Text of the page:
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Rep who pushed Maine carbon tax seen shopping in tax-free New Hampshire

Rep. Deane Rykerson (right), who sparked a huge public outcry in Augusta by proposing a 40 cent per gallon tax on gasoline and heating fuel last week was spotted shopping in tax-free Portsmouth, NH just days after the public hearing. Left photo shows picture of Rykerson’s car parked at Market Basket in Portsmouth, NH. (Photo credit Aaron Wiles).

Portsmouth, NH – Rep. Deane Rykerson, who sparked outrage last week in Augusta by proposing a bill that would have resulted in a 40 cent per gallon tax on gasoline and heating fuel when fully implemented was spotted Saturday shopping at a Market Basket in sales-tax free Portsmouth, NH.

Several tips came in to Maine Examiner showing a picture of Rykerson’s Toyota Prius, with a blue Maine House “1” license plate and featuring “Rykerson – Kittery” and “Bernie 2016” bumper stickers.

Maine Examiner tracked down the person who took the original picture and confirmed it was taken Saturday at the Market Basket on Woodbury Ave. in Portsmouth.

In the face of massive public opposition, Rykerson announced he would pull back his carbon tax proposal and ask for a study group to look at the issue instead.

More than 60 opponents of the bill testified at a marathon public hearing in Augusta, while only 2, Rykerson and a representative from an environmental group, testified in support.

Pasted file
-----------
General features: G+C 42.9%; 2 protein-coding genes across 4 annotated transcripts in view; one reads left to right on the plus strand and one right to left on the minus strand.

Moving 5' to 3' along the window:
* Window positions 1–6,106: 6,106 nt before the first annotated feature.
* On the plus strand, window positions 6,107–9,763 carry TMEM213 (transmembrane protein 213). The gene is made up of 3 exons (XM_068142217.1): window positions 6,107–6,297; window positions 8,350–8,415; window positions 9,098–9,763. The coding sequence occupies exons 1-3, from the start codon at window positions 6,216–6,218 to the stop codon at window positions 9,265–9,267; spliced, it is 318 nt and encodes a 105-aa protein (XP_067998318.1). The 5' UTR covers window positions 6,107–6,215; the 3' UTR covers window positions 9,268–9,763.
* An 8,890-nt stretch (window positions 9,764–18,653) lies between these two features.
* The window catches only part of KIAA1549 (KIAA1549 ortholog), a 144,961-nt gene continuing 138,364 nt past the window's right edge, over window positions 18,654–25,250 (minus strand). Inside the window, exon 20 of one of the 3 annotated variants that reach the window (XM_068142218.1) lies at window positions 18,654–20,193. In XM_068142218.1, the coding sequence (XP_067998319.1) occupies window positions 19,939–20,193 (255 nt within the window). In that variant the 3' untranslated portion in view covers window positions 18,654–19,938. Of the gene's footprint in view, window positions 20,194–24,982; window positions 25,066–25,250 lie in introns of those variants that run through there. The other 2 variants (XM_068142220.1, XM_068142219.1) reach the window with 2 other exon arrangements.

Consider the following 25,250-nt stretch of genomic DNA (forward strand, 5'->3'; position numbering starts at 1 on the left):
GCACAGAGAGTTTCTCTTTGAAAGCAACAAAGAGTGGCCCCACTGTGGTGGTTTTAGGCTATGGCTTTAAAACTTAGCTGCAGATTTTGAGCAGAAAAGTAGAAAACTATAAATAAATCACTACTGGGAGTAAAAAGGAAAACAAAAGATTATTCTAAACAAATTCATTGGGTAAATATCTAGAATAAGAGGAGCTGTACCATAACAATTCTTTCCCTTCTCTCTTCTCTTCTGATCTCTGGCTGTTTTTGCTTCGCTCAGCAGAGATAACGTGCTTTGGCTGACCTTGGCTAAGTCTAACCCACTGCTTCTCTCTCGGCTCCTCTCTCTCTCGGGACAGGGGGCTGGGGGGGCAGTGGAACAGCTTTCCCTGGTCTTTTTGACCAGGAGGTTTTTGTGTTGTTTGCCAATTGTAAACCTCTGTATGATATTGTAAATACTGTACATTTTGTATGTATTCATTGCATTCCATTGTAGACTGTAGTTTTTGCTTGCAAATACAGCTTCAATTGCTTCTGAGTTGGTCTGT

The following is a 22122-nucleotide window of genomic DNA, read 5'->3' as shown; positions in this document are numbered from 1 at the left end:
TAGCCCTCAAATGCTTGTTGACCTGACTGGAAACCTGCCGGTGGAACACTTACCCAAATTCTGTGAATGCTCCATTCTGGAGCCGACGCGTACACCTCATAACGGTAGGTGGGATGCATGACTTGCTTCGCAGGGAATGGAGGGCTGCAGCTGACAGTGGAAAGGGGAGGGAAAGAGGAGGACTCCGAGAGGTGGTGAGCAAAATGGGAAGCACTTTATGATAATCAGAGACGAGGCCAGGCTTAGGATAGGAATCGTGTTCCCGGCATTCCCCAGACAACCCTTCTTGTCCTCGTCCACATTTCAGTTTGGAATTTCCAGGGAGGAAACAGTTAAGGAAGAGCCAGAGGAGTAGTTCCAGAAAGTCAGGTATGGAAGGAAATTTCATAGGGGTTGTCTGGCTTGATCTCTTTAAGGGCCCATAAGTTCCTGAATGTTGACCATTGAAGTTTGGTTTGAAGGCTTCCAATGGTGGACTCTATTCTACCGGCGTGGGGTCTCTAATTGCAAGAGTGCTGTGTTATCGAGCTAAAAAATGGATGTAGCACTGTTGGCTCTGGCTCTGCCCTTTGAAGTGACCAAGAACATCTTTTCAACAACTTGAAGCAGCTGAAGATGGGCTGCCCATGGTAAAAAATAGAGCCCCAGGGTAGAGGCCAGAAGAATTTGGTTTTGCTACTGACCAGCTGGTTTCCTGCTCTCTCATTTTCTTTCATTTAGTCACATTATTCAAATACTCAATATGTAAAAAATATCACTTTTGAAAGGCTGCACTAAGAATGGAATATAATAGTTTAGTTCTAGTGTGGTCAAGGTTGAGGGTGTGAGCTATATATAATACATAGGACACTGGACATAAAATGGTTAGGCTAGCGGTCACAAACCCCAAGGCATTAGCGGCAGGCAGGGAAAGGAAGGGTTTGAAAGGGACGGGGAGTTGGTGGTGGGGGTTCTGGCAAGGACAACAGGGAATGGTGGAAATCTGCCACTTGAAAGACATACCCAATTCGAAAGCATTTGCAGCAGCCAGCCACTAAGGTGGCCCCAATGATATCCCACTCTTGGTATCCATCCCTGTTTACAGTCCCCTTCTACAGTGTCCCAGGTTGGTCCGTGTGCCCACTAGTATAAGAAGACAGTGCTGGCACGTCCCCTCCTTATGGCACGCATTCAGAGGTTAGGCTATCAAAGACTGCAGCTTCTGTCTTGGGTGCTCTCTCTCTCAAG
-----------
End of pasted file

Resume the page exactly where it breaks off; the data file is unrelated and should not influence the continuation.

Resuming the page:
Opponents said that adding 40 cents to every gallon of gas or heating fuel in Maine would ‘crush’ low-income Mainers and drive up the cost of almost all consumer goods.

Rykerson believes Mainers need to use less fuel and produce less carbon dioxide emissions.

Online reaction to the picture so far has largely been to call Rykerson a hypocrite for trying to drive up prices on Maine people but then shopping across the border in New Hampshire, where there is no sales tax.

New Hampshire’s gas tax is also lower than Maine’s gas tax by about 6 cents per gallon.

Original photo of Rep. Deane Rykerson parked at Market Basket in Portsmouth, NH just days after pushing a carbon tax that would have raised the cost of heating fuel and gasoline by 40 cents per gallon when fully implemented. Photo credit Aaron Wiles.

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